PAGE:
The Green Party amendment PV-1 proposes to insert after what we now have on page 7 of Bill C-57, at proposed section 12.3:

“12.4 Performance-based contracts with the Government of Canada shall include provisions for meeting all of the targets referred to in the Federal Sustainable Development Strategy and the Departmental Sustainable Development Strategies.”

The committee has already studied this and determined that it makes sense. I hope to have support for this amendment to strengthen Bill C-57 by giving performance-based contracts with the Government of Canada the mandate to meet targets.

Thank you.

December 7th, 2017 / 10:35 a.m.
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Green

Elizabeth May Green Saanich—Gulf Islands, BC

Madam Chair, I'm here because of the motion passed by this committee. Just so you have an insight into how onerous and manipulative and unacceptable it is that every single committee passed identical motions that only give me opportunity at clause-by-clause study deny me the opportunities I would otherwise have at report stage, I am simultaneously in clause-by-clause study for Bill C-57 and down the hall at Bill C-55 on the Oceans Act, so I may not be able to stay longer than just to present my amendments.

I know you all passed that motion a long time ago, but it does have an impact, and I'm sorry I can only run in and run out again, because these bills are being studied at the same time.

December 7th, 2017 / 10 a.m.
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Liberal

Mike Bossio Liberal Hastings—Lennox and Addington, ON

I want to note that section 12 of the current act, which refers to performance-based contracts, does not pertain to performance agreements of senior officials but to procurement. As a result, it duplicates the existing Treasury Board and Public Services and Procurement Canada's policies, and Bill C-57 proposes to delete it for this reason. It's because it's referring strictly to procurement. It's not referring to anything above and beyond that.

Our revision, replacing “environment” with “sustainable development”, makes it more consistent with the revised purpose.

December 7th, 2017 / 9:30 a.m.
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Liberal

William Amos Liberal Pontiac, QC

Quite simply, this is about aligning the commissioner's role with the requirement in Bill C-57 that each target be measurable and that there be a time frame. It was made clear to us yesterday that the commissioner already has the intention of being able to review principles, but we wanted to make it abundantly clear that what was required was a demonstration of a measurable target and a time frame.

This allows us.... I'll reference the later motion, the NDP's fifth amendment. It stays squarely within the frame of the audit function, which is to have measurable targets, to be able to report on those, and to have a time frame which can be reported upon, but in engaging in a sort of future-oriented, policy-oriented analysis. It brings the commissioner further outside that audit sphere. My thinking is that it is squarely within the commissioner's function to be looking at time-bound and measurable measures.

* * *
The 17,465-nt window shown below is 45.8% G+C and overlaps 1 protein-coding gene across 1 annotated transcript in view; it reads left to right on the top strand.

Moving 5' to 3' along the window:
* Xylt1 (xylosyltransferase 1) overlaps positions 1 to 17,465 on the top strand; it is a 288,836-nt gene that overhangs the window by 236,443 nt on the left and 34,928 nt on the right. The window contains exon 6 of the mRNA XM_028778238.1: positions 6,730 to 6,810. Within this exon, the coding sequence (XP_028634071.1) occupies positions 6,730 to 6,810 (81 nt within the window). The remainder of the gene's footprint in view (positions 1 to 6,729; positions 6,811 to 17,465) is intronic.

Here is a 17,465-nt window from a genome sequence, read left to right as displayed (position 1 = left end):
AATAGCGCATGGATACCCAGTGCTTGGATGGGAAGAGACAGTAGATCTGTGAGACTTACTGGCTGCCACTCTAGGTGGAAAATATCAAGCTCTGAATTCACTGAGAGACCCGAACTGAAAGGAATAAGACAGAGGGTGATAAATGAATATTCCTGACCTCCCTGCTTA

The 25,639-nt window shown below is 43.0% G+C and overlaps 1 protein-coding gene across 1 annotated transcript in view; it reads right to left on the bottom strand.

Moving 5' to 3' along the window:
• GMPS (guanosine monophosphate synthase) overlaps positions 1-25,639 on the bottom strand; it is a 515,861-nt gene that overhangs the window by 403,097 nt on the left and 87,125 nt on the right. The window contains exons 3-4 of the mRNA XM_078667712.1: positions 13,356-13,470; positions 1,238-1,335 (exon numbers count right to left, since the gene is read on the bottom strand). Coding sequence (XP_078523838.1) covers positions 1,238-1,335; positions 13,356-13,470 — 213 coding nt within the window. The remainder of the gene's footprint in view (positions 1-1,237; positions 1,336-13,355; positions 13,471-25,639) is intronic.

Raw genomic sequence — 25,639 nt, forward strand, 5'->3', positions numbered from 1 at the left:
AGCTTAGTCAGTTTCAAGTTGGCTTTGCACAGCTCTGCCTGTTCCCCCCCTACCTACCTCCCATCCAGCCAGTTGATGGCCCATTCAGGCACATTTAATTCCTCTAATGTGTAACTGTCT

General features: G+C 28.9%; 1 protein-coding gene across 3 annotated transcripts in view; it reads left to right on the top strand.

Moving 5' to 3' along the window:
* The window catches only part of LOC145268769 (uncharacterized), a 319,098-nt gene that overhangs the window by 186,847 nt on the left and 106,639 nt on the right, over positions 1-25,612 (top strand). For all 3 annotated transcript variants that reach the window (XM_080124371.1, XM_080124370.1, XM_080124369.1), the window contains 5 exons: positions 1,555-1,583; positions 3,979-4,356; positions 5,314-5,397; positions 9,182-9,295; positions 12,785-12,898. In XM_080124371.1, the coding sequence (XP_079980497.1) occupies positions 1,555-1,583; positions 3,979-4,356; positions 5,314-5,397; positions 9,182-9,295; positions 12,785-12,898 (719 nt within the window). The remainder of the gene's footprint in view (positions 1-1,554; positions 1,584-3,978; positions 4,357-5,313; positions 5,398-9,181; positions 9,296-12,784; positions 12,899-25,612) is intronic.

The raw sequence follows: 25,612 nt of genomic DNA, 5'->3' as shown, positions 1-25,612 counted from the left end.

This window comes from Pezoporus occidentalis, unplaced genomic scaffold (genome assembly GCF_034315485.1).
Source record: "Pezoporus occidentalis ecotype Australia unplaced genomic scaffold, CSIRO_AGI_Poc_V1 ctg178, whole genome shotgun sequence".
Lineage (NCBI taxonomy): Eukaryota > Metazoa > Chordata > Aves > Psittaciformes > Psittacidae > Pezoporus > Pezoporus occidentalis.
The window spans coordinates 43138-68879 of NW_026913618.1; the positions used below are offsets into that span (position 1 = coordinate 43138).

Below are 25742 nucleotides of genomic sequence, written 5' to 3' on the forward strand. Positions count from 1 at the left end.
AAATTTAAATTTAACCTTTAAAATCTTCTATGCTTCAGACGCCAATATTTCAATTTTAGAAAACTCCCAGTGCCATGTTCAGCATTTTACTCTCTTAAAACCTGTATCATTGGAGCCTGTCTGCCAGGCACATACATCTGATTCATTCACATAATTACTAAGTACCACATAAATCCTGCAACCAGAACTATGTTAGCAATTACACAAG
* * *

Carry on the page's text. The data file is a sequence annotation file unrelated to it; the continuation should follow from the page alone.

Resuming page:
December 7th, 2017 / 9:20 a.m.
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Liberal

Darren Fisher Liberal Dartmouth—Cole Harbour, NS

Thank you, Madam Chair.

On this side, we don't support the amendment. Bill C-57 gives a clear mandate for the advisory committee. This would add cost. Also, as Ms. Brand said, within the act itself there's already fairly wide consultation that we're not amending.

December 7th, 2017 / 8:50 a.m.
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Liberal

The Chair Liberal Deb Schulte

Okay, Paula, please come on up.

Thank you, Paula. I appreciate that. I know you're all settled back there nicely, but it's better to have you here, I think.

I'd like to introduce the legislative clerk, Olivier Champagne. He was here before, but he went away because we weren't ready to do it. He's here today to guide us through the process. There is a script prepared.

If you remember last time we did clause-by-clause consideration, we had an issue. We decided we wanted to do something, but we'd already gone past the point and we couldn't get back to it, so let's make sure that we to go carefully through this so we don't have any “oops” and we can't get back, because I think we need unanimous consent to do that, and that's always a bit of a challenge.

For that reason, I'm not going to rush it. I'm going to go carefully through it. We have quite a few clauses and some of them are embedded or supersede another clause, and there are amendments to things that have been brought by others.

Pursuant to the order of reference on Thursday, October 19, the committee now resumes the consideration of Bill C-57, An Act to amend the Federal Sustainable Development Act.

In summary of the bill,

This enactment amends the Federal Sustainable Development Act to make decision making related to sustainable development more transparent and subject to accountability to Parliament.